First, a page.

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Leveraging the resources of the private sector, local non-profits and universities was the focus of discussion Friday morning during the final day of the 16th biennial Seminar on Transition and Leadership for Newly Elected Mayors held at the Kennedy School.
Boston Mayor Thomas Menino encouraged the new mayors to reach out early to business leaders in their communities, to solicit their help in solving public problems.
Ninety-nine percent of the corporations out there have a social conscience,” Menino said. “They want to be involved and they want to be asked. They’ll respond to a call from the mayor.”
Menino noted the success of several Boston programs — including the Main Streets Initiative and After School for All — which have received both public and private support.
“The business community wants to be a partner,” he said. “The university community wants to be a partner. You need to reach out to those folks and they’ll help you.”
Louisville Mayor Jerry Abramson discussed the importance of collaboration in building community support for a controversial $700 million airport expansion project in his city. “We couldn’t have done it without the private sector’s financial support,” he said.
Abramson also pointed to the successful $100 million waterfront development project in Louisville as an example of the good things that can happen when the city partners with local businesses. “We reached out to the private sector and said, ‘We can accept mediocrity like we have in the past or we can push the envelope and do something really special.’” The end result, he said, was a significant “quality of life enhancement” for the city.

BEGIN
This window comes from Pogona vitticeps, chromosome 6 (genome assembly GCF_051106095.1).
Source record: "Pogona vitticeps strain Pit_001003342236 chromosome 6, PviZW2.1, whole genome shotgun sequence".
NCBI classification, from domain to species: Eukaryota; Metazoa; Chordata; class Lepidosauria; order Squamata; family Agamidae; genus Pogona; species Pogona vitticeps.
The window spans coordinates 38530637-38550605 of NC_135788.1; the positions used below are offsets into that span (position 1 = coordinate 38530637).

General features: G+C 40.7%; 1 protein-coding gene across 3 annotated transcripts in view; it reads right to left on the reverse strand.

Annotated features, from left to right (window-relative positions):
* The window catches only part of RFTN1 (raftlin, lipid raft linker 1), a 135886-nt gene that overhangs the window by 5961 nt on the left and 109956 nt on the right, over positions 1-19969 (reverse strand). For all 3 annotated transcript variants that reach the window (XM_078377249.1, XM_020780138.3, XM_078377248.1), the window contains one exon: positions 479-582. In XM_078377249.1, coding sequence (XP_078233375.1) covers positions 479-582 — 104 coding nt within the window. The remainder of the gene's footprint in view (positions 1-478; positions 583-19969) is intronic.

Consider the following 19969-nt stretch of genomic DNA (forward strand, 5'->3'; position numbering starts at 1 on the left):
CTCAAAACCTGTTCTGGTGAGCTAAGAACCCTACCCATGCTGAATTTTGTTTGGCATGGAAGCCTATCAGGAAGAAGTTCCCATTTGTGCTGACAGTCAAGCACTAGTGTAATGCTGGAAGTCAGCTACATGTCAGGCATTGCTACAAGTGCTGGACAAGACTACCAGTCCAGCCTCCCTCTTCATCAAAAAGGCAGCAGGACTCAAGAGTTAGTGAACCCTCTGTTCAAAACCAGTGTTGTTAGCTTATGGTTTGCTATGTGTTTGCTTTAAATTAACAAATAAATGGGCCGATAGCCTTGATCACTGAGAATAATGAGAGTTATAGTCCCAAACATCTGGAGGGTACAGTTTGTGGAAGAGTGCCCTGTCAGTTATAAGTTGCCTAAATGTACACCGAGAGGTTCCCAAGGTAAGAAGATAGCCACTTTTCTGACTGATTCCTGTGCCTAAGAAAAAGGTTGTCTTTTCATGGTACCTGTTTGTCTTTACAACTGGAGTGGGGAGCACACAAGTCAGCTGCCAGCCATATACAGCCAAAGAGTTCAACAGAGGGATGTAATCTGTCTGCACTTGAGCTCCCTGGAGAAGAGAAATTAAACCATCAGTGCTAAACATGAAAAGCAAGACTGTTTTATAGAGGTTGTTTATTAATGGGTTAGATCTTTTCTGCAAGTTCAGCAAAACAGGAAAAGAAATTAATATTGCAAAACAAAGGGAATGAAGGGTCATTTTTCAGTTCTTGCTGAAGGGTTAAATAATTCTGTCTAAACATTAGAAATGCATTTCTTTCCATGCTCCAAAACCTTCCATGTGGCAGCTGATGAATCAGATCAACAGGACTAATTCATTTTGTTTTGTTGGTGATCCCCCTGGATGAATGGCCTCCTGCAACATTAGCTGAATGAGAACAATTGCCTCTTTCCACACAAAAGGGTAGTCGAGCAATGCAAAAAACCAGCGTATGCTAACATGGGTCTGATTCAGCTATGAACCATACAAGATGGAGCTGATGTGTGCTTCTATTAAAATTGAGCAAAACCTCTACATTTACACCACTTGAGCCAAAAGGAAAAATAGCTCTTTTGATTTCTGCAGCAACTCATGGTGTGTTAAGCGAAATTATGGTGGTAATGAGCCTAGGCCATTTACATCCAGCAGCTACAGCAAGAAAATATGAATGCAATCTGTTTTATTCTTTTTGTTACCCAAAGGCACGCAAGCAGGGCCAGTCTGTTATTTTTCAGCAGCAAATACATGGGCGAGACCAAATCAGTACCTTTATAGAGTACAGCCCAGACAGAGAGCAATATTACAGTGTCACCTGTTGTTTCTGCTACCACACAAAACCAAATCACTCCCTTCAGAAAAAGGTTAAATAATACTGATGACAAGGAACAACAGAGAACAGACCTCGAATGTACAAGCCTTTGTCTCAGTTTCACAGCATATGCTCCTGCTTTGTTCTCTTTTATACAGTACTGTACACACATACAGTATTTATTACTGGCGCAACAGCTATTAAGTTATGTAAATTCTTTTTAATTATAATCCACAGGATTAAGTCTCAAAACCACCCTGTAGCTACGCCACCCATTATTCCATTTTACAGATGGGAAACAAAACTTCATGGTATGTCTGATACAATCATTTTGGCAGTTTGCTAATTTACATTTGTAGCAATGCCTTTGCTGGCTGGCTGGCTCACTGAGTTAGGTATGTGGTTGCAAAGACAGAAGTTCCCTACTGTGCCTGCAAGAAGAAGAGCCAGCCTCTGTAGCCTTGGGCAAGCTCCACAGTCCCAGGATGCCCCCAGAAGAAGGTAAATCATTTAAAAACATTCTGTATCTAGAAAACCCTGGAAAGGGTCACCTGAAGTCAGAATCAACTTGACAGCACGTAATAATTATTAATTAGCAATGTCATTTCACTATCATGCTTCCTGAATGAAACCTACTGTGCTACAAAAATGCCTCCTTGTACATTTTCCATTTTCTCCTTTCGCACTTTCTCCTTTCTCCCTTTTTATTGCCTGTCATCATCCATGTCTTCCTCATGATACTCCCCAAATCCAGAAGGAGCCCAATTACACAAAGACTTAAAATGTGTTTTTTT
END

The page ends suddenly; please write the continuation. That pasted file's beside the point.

Citizens Financial Group Executive Vice President Heather Campion told the new mayors that they and business leaders operate in “mutually dependent worlds.”
“Look at [the private sector] as a resource that you reach out to and communicate with on a regular basis,” Campion said. “And I would do it as quickly as possible because it sets a tone.”
Banking, Campion emphasized, has “changed dramatically over the past 25 years” and is now much more “community-based.” She explained that banks today play a central role in community development by lending in low-income communities, making investments in the city, and providing services to citizens. “There’s great opportunity there,” she said, because “they know the community.”
The discussion was moderated by Christine Letts, associate dean for executive programs at the Kennedy School. Approximately 20 new mayors attended the three-day seminar which was co-sponsored by the U.S. Conference of Mayors and the Kennedy School’s Institute of Politics.
Photo: T.J. Kirkpatrick/Harvard News Office